The consequences of this are not hard to predict: A minority will benefit from economic growth and new elites will look to the West. But there will also be another much larger section who will miss out on this growth and will resent the winners.

In the past these people would have been drawn to the national liberation movements and radical parties. But these movements at the moment are weakened across the world. Instead recent experience shows that those who miss out will assert and defend their traditional culture and values.

And that can only mean more religious fundamentalism and sectional nationalism. And more goose-stepping at the border.

Tuesday, 14 August 2007

Heathrow protests

Air travel is too cheap.

It is not an inalienable human right to travel to a sunny destination overseas for half the cost of a train ticket to the other end of this country.

Easyjet and RyanAir are not philanthropic organisations set up with a charter to bring low cost transport to the masses thereby broadening our minds and making us a more civilised society.

In fact they are money grabbing bastards who treat their passengers like cattle and don’t give a flying fuck about the environmental impact of their operations.

And all this is facilitated by the government who, by not taxing aviation fuel allow an absurdly low price of 26p per litre. Lobbying by the aviation industry internationally has ensured that this is protected by Chicago Treaty, which we are told makes it
sacrosanct. Strange how the same logic doesn't extend to the Kyoto Agreement isn't it ?

Having myself grown up in the shadow of
Heathrow I can clearly remember how lessons in school would be constantly interrupted whilst we waited for planes to pass over and how my mum couldn’t put out washing in the garden without it being blackened by pollution. And that was thirty years ago – I pity the poor sods who have to live at the end of the runaway nowadays.

Which is why I fully support the
protesters at Heathrow.

And yes - I do use air travel; in fact I will do so this week. But I expect to pay a reasonable price for it, and for it to be punitively taxed both as a deterrent and to help repair some of the damage it will cause.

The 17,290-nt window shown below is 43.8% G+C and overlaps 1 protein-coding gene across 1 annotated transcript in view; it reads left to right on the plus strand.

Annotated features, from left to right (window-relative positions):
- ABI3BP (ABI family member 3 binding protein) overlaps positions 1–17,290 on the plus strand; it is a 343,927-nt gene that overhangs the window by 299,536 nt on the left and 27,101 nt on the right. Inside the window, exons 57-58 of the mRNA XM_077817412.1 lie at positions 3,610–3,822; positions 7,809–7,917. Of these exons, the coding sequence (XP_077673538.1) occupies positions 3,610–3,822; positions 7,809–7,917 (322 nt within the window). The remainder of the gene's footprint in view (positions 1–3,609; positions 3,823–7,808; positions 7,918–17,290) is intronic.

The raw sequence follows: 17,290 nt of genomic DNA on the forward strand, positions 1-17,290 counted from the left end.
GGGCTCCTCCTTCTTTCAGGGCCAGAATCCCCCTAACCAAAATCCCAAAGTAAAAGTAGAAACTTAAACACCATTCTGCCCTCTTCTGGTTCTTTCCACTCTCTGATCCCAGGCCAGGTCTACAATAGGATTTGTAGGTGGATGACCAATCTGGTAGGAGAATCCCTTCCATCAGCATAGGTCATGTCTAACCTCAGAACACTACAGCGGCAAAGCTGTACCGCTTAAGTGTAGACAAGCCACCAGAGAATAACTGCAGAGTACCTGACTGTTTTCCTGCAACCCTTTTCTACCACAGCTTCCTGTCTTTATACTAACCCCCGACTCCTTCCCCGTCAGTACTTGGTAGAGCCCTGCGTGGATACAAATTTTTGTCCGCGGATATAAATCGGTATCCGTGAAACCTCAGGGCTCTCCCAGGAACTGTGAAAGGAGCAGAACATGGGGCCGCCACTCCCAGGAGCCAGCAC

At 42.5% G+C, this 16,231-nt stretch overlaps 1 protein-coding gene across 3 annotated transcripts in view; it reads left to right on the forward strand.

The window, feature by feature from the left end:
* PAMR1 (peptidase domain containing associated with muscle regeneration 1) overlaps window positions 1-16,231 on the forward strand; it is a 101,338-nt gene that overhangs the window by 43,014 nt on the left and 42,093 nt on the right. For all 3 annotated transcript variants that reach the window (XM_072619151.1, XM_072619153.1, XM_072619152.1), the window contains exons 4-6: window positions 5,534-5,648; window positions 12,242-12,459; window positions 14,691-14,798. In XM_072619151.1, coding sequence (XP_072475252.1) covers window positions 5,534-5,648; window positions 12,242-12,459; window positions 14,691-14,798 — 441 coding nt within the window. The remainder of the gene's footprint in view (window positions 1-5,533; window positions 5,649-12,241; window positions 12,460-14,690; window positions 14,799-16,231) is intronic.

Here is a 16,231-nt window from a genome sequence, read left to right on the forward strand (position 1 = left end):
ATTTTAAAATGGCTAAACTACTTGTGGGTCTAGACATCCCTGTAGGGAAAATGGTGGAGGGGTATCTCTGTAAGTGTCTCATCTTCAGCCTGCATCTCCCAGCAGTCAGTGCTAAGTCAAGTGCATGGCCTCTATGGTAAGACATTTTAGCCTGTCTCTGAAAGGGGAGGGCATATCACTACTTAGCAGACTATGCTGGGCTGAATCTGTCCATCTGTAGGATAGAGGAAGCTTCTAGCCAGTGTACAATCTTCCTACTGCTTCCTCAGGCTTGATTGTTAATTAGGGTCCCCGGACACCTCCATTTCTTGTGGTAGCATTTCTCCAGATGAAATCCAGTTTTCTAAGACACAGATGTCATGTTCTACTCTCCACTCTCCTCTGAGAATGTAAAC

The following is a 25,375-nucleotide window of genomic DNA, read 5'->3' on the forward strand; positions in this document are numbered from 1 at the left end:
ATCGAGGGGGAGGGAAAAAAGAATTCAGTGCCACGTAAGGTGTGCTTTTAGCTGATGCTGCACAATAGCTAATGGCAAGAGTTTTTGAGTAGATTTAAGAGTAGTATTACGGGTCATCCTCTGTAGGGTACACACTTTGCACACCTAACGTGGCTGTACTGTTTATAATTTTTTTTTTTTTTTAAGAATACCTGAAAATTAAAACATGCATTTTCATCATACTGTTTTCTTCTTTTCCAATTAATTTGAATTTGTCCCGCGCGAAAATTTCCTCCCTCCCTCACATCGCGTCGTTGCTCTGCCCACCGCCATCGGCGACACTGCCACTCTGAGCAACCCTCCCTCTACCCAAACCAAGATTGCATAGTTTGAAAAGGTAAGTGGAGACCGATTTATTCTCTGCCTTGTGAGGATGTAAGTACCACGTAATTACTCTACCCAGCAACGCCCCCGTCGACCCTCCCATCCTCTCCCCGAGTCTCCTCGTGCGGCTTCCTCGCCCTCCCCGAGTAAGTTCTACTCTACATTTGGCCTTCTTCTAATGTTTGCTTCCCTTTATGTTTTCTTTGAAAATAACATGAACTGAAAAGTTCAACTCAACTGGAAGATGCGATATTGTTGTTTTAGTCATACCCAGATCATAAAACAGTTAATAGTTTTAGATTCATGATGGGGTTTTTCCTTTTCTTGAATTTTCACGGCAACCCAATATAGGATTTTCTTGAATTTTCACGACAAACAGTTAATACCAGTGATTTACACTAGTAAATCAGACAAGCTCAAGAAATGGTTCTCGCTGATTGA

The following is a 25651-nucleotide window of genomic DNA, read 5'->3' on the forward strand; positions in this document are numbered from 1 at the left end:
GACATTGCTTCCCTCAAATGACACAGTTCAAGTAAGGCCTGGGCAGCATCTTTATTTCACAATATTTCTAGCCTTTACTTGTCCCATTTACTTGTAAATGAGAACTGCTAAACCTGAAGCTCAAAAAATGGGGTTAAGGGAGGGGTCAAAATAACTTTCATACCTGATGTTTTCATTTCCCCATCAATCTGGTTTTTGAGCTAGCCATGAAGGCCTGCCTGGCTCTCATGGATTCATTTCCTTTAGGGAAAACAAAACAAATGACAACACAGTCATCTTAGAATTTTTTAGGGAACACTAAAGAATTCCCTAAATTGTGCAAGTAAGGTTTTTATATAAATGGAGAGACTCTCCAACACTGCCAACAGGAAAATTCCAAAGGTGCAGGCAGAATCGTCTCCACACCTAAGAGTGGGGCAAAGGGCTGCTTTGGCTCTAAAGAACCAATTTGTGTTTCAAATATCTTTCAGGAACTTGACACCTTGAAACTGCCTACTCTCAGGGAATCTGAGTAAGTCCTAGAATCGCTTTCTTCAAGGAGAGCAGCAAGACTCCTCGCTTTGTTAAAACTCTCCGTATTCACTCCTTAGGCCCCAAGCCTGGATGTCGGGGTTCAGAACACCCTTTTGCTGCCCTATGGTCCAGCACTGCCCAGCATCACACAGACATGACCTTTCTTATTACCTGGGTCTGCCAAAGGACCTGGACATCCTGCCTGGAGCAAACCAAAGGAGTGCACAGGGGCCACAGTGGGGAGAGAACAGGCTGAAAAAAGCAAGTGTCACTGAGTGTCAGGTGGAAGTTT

Monday, 13 August 2007

M40 Shooting

I didn't go to the Bulldog Bash this year; largely because I really didn't want to see the headline act Status Quo (again).

With an HA member shot dead on his way home from the festival, the news coverage would have you think that the three day event was something like a cross between Sodom and Gomorrah and the gunfight at the OK Coral.

The papers are again full of hysterical stories about imminent gang warfare coming to Britain, and 'background' pieces about back patch clubs. There's even references to Sonny Barger and Altamont.

I've been going to these festivals on and off for years and can vouch for the fact that they are more genuinely laid back and less commercial than anything else on the festival circuit. I still remember the first time I went to the HA's Kent Custom Show - having worked on the Saturday I arrived pretty late at night - the HA on the gate took pity and only charged me half the entrance fee. Try arguing that one at Glastonbury or WOMAD.

And I know it's a cliche that you can leave your tent unlocked and your helmet on your handlebars without fear of theft, but it is also TRUE. And with the HA vetting the price lists of the various food and drink vendors there is not the same shameless rip-off of other festivals either.

I'm not naive. Anyone with any sort of knowledge of the bike scene knows that when the shit comes down with the clubs it will undoubtedly be some very bad shit. What happened yesterday, was I'm sure, in one way or another, a part of that. But that is a matter for the guy's family and his club brothers. To suggest that it is representative of what goes on in the UK biker scene or that we now face an escalating 'biker war' is hysterical bollocks.

Friday, 10 August 2007

With all due respect; this does't deserve respect

I believe that unquestionably the best way to challenge stupid things is to take the piss out of them. Which is why I also believe that their should be no blasphemy laws. As one of the more fundamentally stupid things that people can believe, religion is the last thing that should be off-limits.

And don’t talk about ‘respect ‘, any belief system that condemns those who don’t share it are pretty fucking disrespectful themselves and so forfeit the right to protection.
Which is why Pat Condell, atheist comedian has some genius insights – check out his website.

As enjoyable as Pat is, some of the comments there from mentalist religious types are even better.
And close after religion, one of the other stupidest belief systems is nationalism. Also ripe for ridicule.

Which is why comedian Dave Jones is currently being hounded for this superb one-liner aimed at some Israeli’s in the front row at a recent Comedy Store gig: